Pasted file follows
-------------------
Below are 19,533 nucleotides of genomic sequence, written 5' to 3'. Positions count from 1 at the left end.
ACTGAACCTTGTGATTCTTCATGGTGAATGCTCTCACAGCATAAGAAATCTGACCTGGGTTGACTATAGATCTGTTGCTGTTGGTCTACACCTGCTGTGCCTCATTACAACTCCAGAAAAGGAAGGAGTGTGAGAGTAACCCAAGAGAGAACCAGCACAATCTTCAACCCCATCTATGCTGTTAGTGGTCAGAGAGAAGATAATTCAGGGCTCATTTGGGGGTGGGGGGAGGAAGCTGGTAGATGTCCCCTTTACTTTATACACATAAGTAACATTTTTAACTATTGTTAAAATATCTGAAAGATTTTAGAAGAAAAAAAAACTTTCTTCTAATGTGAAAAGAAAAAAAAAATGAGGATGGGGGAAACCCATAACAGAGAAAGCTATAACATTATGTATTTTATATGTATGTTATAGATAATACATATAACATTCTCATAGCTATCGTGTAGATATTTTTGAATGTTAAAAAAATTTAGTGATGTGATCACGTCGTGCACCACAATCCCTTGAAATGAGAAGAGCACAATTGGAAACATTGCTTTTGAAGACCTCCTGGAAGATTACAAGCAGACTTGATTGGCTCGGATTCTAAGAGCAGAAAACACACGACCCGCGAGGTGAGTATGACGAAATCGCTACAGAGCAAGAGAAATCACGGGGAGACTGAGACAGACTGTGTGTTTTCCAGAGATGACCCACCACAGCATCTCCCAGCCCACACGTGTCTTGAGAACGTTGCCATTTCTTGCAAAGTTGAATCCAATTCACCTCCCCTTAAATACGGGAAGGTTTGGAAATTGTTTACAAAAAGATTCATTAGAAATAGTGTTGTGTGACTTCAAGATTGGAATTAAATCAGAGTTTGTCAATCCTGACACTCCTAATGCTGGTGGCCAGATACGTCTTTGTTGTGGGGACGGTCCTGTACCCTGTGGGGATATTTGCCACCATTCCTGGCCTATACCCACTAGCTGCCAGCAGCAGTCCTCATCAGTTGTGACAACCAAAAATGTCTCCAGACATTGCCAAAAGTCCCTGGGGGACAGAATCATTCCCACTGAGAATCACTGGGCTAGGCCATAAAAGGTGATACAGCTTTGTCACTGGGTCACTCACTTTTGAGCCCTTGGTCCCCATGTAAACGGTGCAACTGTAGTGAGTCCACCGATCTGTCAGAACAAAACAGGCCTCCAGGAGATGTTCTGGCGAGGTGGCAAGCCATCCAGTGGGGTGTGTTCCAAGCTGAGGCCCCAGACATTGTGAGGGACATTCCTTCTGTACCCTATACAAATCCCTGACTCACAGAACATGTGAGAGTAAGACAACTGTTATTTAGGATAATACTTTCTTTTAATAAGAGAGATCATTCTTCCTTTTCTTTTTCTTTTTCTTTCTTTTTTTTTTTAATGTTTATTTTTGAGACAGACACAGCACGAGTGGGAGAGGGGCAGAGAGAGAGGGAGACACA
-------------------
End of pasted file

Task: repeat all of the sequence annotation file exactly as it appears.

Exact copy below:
Below are 19,533 nucleotides of genomic sequence, written 5' to 3'. Positions count from 1 at the left end.
ACTGAACCTTGTGATTCTTCATGGTGAATGCTCTCACAGCATAAGAAATCTGACCTGGGTTGACTATAGATCTGTTGCTGTTGGTCTACACCTGCTGTGCCTCATTACAACTCCAGAAAAGGAAGGAGTGTGAGAGTAACCCAAGAGAGAACCAGCACAATCTTCAACCCCATCTATGCTGTTAGTGGTCAGAGAGAAGATAATTCAGGGCTCATTTGGGGGTGGGGGGAGGAAGCTGGTAGATGTCCCCTTTACTTTATACACATAAGTAACATTTTTAACTATTGTTAAAATATCTGAAAGATTTTAGAAGAAAAAAAAACTTTCTTCTAATGTGAAAAGAAAAAAAAAATGAGGATGGGGGAAACCCATAACAGAGAAAGCTATAACATTATGTATTTTATATGTATGTTATAGATAATACATATAACATTCTCATAGCTATCGTGTAGATATTTTTGAATGTTAAAAAAATTTAGTGATGTGATCACGTCGTGCACCACAATCCCTTGAAATGAGAAGAGCACAATTGGAAACATTGCTTTTGAAGACCTCCTGGAAGATTACAAGCAGACTTGATTGGCTCGGATTCTAAGAGCAGAAAACACACGACCCGCGAGGTGAGTATGACGAAATCGCTACAGAGCAAGAGAAATCACGGGGAGACTGAGACAGACTGTGTGTTTTCCAGAGATGACCCACCACAGCATCTCCCAGCCCACACGTGTCTTGAGAACGTTGCCATTTCTTGCAAAGTTGAATCCAATTCACCTCCCCTTAAATACGGGAAGGTTTGGAAATTGTTTACAAAAAGATTCATTAGAAATAGTGTTGTGTGACTTCAAGATTGGAATTAAATCAGAGTTTGTCAATCCTGACACTCCTAATGCTGGTGGCCAGATACGTCTTTGTTGTGGGGACGGTCCTGTACCCTGTGGGGATATTTGCCACCATTCCTGGCCTATACCCACTAGCTGCCAGCAGCAGTCCTCATCAGTTGTGACAACCAAAAATGTCTCCAGACATTGCCAAAAGTCCCTGGGGGACAGAATCATTCCCACTGAGAATCACTGGGCTAGGCCATAAAAGGTGATACAGCTTTGTCACTGGGTCACTCACTTTTGAGCCCTTGGTCCCCATGTAAACGGTGCAACTGTAGTGAGTCCACCGATCTGTCAGAACAAAACAGGCCTCCAGGAGATGTTCTGGCGAGGTGGCAAGCCATCCAGTGGGGTGTGTTCCAAGCTGAGGCCCCAGACATTGTGAGGGACATTCCTTCTGTACCCTATACAAATCCCTGACTCACAGAACATGTGAGAGTAAGACAACTGTTATTTAGGATAATACTTTCTTTTAATAAGAGAGATCATTCTTCCTTTTCTTTTTCTTTTTCTTTCTTTTTTTTTTTAATGTTTATTTTTGAGACAGACACAGCACGAGTGGGAGAGGGGCAGAGAGAGAGGGAGACACA